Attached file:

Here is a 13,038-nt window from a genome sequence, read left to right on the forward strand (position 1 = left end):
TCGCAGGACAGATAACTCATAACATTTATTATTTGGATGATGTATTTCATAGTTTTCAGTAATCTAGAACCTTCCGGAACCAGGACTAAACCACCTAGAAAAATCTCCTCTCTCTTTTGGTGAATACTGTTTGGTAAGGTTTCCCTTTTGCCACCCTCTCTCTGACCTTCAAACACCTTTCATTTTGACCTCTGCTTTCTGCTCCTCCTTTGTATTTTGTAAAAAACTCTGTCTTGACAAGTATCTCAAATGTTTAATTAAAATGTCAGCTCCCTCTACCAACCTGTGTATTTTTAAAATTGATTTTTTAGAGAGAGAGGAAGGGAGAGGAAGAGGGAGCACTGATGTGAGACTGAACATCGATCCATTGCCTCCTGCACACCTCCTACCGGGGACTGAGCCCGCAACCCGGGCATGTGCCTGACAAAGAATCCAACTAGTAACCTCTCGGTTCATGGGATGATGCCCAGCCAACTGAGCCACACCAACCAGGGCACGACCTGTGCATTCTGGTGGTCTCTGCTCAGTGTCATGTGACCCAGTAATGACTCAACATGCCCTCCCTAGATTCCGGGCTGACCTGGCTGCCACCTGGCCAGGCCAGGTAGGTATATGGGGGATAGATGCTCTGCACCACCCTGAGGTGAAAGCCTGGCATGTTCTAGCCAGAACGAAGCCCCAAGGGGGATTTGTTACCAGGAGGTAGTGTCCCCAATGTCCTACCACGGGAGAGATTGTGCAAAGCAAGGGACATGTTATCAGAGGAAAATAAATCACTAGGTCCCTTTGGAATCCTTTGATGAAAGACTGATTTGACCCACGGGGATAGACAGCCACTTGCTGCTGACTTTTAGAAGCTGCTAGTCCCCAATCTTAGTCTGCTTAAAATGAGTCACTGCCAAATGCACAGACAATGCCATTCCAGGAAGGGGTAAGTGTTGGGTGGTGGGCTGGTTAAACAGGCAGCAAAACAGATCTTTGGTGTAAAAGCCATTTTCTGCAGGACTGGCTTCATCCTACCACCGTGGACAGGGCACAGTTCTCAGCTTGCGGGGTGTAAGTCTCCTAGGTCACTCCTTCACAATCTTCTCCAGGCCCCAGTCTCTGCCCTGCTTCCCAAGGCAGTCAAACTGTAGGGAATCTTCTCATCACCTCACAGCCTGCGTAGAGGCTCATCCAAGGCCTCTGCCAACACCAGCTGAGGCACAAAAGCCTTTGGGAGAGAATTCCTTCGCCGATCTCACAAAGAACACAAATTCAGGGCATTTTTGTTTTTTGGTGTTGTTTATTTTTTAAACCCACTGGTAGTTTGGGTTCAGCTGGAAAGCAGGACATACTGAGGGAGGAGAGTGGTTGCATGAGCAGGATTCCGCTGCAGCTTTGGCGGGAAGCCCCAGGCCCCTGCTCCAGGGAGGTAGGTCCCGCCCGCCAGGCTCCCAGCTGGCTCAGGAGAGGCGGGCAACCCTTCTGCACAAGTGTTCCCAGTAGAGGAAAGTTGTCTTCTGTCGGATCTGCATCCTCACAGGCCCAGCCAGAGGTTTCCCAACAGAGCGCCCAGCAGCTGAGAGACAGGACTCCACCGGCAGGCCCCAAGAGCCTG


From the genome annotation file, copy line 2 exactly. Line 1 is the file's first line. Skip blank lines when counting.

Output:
TCGCAGGACAGATAACTCATAACATTTATTATTTGGATGATGTATTTCATAGTTTTCAGTAATCTAGAACCTTCCGGAACCAGGACTAAACCACCTAGAAAAATCTCCTCTCTCTTTTGGTGAATACTGTTTGGTAAGGTTTCCCTTTTGCCACCCTCTCTCTGACCTTCAAACACCTTTCATTTTGACCTCTGCTTTCTGCTCCTCCTTTGTATTTTGTAAAAAACTCTGTCTTGACAAGTATCTCAAATGTTTAATTAAAATGTCAGCTCCCTCTACCAACCTGTGTATTTTTAAAATTGATTTTTTAGAGAGAGAGGAAGGGAGAGGAAGAGGGAGCACTGATGTGAGACTGAACATCGATCCATTGCCTCCTGCACACCTCCTACCGGGGACTGAGCCCGCAACCCGGGCATGTGCCTGACAAAGAATCCAACTAGTAACCTCTCGGTTCATGGGATGATGCCCAGCCAACTGAGCCACACCAACCAGGGCACGACCTGTGCATTCTGGTGGTCTCTGCTCAGTGTCATGTGACCCAGTAATGACTCAACATGCCCTCCCTAGATTCCGGGCTGACCTGGCTGCCACCTGGCCAGGCCAGGTAGGTATATGGGGGATAGATGCTCTGCACCACCCTGAGGTGAAAGCCTGGCATGTTCTAGCCAGAACGAAGCCCCAAGGGGGATTTGTTACCAGGAGGTAGTGTCCCCAATGTCCTACCACGGGAGAGATTGTGCAAAGCAAGGGACATGTTATCAGAGGAAAATAAATCACTAGGTCCCTTTGGAATCCTTTGATGAAAGACTGATTTGACCCACGGGGATAGACAGCCACTTGCTGCTGACTTTTAGAAGCTGCTAGTCCCCAATCTTAGTCTGCTTAAAATGAGTCACTGCCAAATGCACAGACAATGCCATTCCAGGAAGGGGTAAGTGTTGGGTGGTGGGCTGGTTAAACAGGCAGCAAAACAGATCTTTGGTGTAAAAGCCATTTTCTGCAGGACTGGCTTCATCCTACCACCGTGGACAGGGCACAGTTCTCAGCTTGCGGGGTGTAAGTCTCCTAGGTCACTCCTTCACAATCTTCTCCAGGCCCCAGTCTCTGCCCTGCTTCCCAAGGCAGTCAAACTGTAGGGAATCTTCTCATCACCTCACAGCCTGCGTAGAGGCTCATCCAAGGCCTCTGCCAACACCAGCTGAGGCACAAAAGCCTTTGGGAGAGAATTCCTTCGCCGATCTCACAAAGAACACAAATTCAGGGCATTTTTGTTTTTTGGTGTTGTTTATTTTTTAAACCCACTGGTAGTTTGGGTTCAGCTGGAAAGCAGGACATACTGAGGGAGGAGAGTGGTTGCATGAGCAGGATTCCGCTGCAGCTTTGGCGGGAAGCCCCAGGCCCCTGCTCCAGGGAGGTAGGTCCCGCCCGCCAGGCTCCCAGCTGGCTCAGGAGAGGCGGGCAACCCTTCTGCACAAGTGTTCCCAGTAGAGGAAAGTTGTCTTCTGTCGGATCTGCATCCTCACAGGCCCAGCCAGAGGTTTCCCAACAGAGCGCCCAGCAGCTGAGAGACAGGACTCCACCGGCAGGCCCCAAGAGCCTG